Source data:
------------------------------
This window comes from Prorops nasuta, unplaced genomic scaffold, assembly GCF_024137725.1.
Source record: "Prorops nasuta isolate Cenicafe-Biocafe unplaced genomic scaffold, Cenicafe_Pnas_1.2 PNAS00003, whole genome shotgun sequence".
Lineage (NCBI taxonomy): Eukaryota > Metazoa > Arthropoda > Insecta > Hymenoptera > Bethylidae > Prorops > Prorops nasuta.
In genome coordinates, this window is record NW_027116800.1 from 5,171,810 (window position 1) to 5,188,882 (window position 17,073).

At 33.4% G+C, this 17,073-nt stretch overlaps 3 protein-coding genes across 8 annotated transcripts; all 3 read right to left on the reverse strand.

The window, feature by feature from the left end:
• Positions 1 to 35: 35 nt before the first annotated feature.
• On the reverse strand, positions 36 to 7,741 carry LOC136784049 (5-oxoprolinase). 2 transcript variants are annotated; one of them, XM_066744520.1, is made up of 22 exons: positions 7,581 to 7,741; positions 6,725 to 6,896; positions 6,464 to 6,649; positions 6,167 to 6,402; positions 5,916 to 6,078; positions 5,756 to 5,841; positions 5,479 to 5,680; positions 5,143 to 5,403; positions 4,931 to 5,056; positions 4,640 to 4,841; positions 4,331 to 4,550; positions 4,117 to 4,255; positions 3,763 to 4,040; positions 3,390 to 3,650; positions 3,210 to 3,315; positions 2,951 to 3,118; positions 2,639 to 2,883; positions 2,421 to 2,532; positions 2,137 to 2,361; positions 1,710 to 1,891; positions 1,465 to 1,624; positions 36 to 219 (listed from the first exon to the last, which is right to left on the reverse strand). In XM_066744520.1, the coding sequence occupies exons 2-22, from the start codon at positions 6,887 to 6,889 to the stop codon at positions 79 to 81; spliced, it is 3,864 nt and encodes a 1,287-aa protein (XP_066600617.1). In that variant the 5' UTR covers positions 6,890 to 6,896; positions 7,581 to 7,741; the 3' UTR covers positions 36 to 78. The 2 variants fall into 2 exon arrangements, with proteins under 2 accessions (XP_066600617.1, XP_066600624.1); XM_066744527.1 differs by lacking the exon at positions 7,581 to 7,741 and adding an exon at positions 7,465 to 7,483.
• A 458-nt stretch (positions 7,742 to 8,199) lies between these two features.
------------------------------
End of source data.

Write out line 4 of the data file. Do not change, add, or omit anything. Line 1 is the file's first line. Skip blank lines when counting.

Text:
In genome coordinates, this window is record NW_027116800.1 from 5,171,810 (window position 1) to 5,188,882 (window position 17,073).